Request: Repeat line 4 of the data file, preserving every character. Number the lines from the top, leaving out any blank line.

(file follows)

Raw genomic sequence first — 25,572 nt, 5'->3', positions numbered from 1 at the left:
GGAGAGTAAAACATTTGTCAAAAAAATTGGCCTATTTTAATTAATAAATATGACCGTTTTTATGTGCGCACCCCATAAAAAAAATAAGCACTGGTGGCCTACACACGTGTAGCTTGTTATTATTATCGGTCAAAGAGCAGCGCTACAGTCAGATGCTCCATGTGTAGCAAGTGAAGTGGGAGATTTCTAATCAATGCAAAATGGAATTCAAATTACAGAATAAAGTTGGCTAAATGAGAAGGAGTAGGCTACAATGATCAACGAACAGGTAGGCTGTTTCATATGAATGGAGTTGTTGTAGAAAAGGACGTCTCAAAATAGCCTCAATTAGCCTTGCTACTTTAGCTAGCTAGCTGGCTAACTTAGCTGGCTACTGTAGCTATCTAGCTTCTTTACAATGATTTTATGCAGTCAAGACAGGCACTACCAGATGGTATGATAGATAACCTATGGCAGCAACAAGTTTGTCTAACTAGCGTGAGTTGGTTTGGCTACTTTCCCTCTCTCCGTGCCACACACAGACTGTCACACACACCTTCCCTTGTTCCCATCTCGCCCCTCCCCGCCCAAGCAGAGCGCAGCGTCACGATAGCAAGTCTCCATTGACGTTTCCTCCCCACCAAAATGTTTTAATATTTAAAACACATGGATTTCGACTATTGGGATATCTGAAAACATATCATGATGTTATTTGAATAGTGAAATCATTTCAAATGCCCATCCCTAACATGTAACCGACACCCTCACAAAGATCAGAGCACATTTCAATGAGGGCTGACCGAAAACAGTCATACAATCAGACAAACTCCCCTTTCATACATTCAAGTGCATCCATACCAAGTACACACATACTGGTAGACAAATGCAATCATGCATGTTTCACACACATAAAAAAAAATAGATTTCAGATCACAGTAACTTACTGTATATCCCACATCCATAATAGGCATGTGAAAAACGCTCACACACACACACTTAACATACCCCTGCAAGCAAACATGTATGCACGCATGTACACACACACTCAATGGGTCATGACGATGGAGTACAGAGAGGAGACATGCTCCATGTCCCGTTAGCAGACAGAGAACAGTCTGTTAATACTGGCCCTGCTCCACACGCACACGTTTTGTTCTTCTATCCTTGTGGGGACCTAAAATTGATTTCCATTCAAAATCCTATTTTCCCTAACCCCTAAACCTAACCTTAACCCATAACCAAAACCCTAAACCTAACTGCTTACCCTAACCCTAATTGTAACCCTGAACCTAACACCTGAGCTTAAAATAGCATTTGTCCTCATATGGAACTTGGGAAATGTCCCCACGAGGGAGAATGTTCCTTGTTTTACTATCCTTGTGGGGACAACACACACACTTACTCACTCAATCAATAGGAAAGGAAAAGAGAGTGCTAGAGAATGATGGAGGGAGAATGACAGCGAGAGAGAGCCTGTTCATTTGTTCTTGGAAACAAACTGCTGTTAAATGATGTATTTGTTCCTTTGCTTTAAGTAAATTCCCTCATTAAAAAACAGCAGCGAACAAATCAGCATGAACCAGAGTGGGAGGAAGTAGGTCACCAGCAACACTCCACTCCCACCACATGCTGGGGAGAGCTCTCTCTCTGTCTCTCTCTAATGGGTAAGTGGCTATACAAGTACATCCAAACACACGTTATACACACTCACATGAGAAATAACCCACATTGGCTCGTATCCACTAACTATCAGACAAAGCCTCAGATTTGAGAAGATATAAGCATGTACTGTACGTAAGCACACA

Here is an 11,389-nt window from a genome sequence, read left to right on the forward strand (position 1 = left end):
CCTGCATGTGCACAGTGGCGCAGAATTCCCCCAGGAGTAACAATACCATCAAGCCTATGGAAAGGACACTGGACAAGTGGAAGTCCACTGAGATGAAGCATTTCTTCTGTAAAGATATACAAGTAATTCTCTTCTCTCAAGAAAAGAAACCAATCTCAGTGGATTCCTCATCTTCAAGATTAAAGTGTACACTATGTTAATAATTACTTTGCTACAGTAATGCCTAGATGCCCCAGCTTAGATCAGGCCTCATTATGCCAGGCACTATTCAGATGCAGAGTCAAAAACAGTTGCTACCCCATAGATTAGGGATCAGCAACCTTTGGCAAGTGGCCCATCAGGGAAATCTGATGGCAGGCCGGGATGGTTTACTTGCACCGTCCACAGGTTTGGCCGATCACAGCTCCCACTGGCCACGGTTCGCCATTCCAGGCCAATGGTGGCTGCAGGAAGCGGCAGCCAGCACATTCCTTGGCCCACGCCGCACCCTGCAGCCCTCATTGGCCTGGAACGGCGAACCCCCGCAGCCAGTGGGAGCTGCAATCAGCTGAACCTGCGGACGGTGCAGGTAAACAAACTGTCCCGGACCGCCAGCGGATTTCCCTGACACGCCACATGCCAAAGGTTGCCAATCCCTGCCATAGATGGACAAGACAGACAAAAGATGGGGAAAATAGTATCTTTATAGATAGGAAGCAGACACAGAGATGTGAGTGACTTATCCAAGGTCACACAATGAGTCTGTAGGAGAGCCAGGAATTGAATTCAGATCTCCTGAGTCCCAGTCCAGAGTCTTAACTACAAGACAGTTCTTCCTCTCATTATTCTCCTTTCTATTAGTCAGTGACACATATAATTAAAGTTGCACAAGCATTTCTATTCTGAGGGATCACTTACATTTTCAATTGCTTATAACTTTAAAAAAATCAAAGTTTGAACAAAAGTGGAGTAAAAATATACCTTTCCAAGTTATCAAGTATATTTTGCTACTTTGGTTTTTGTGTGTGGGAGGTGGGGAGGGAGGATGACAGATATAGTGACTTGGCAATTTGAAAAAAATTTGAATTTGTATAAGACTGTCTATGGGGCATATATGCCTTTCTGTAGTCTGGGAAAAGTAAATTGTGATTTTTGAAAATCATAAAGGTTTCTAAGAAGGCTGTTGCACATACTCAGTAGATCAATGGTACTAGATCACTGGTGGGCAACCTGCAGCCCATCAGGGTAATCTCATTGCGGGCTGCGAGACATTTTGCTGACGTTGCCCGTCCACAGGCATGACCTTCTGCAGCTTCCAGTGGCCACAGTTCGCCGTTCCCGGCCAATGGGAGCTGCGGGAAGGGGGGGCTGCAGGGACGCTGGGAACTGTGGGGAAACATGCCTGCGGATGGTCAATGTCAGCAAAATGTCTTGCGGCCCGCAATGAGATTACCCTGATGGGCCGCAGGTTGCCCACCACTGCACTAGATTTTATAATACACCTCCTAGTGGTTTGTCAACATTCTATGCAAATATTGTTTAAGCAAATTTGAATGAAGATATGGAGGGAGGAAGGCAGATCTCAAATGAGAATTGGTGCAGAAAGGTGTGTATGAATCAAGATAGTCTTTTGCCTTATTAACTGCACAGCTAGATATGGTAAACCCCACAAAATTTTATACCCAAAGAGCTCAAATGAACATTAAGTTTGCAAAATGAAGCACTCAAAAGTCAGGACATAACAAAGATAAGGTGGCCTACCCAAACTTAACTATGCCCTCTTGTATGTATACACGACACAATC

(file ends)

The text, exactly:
CCTGCATGTGCACAGTGGCGCAGAATTCCCCCAGGAGTAACAATACCATCAAGCCTATGGAAAGGACACTGGACAAGTGGAAGTCCACTGAGATGAAGCATTTCTTCTGTAAAGATATACAAGTAATTCTCTTCTCTCAAGAAAAGAAACCAATCTCAGTGGATTCCTCATCTTCAAGATTAAAGTGTACACTATGTTAATAATTACTTTGCTACAGTAATGCCTAGATGCCCCAGCTTAGATCAGGCCTCATTATGCCAGGCACTATTCAGATGCAGAGTCAAAAACAGTTGCTACCCCATAGATTAGGGATCAGCAACCTTTGGCAAGTGGCCCATCAGGGAAATCTGATGGCAGGCCGGGATGGTTTACTTGCACCGTCCACAGGTTTGGCCGATCACAGCTCCCACTGGCCACGGTTCGCCATTCCAGGCCAATGGTGGCTGCAGGAAGCGGCAGCCAGCACATTCCTTGGCCCACGCCGCACCCTGCAGCCCTCATTGGCCTGGAACGGCGAACCCCCGCAGCCAGTGGGAGCTGCAATCAGCTGAACCTGCGGACGGTGCAGGTAAACAAACTGTCCCGGACCGCCAGCGGATTTCCCTGACACGCCACATGCCAAAGGTTGCCAATCCCTGCCATAGATGGACAAGACAGACAAAAGATGGGGAAAATAGTATCTTTATAGATAGGAAGCAGACACAGAGATGTGAGTGACTTATCCAAGGTCACACAATGAGTCTGTAGGAGAGCCAGGAATTGAATTCAGATCTCCTGAGTCCCAGTCCAGAGTCTTAACTACAAGACAGTTCTTCCTCTCATTATTCTCCTTTCTATTAGTCAGTGACACATATAATTAAAGTTGCACAAGCATTTCTATTCTGAGGGATCACTTACATTTTCAATTGCTTATAACTTTAAAAAAATCAAAGTTTGAACAAAAGTGGAGTAAAAATATACCTTTCCAAGTTATCAAGTATATTTTGCTACTTTGGTTTTTGTGTGTGGGAGGTGGGGAGGGAGGATGACAGATATAGTGACTTGGCAATTTGAAAAAAATTTGAATTTGTATAAGACTGTCTATGGGGCATATATGCCTTTCTGTAGTCTGGGAAAAGTAAATTGTGATTTTTGAAAATCATAAAGGTTTCTAAGAAGGCTGTTGCACATACTCAGTAGATCAATGGTACTAGATCACTGGTGGGCAACCTGCAGCCCATCAGGGTAATCTCATTGCGGGCTGCGAGACATTTTGCTGACGTTGCCCGTCCACAGGCATGACCTTCTGCAGCTTCCAGTGGCCACAGTTCGCCGTTCCCGGCCAATGGGAGCTGCGGGAAGGGGGGGCTGCAGGGACGCTGGGAACTGTGGGGAAACATGCCTGCGGATGGTCAATGTCAGCAAAATGTCTTGCGGCCCGCAATGAGATTACCCTGATGGGCCGCAGGTTGCCCACCACTGCACTAGATTTTATAATACACCTCCTAGTGGTTTGTCAACATTCTATGCAAATATTGTTTAAGCAAATTTGAATGAAGATATGGAGGGAGGAAGGCAGATCTCAAATGAGAATTGGTGCAGAAAGGTGTGTATGAATCAAGATAGTCTTTTGCCTTATTAACTGCACAGCTAGATATGGTAAACCCCACAAAATTTTATACCCAAAGAGCTCAAATGAACATTAAGTTTGCAAAATGAAGCACTCAAAAGTCAGGACATAACAAAGATAAGGTGGCCTACCCAAACTTAACTATGCCCTCTTGTATGTATACACGACACAATC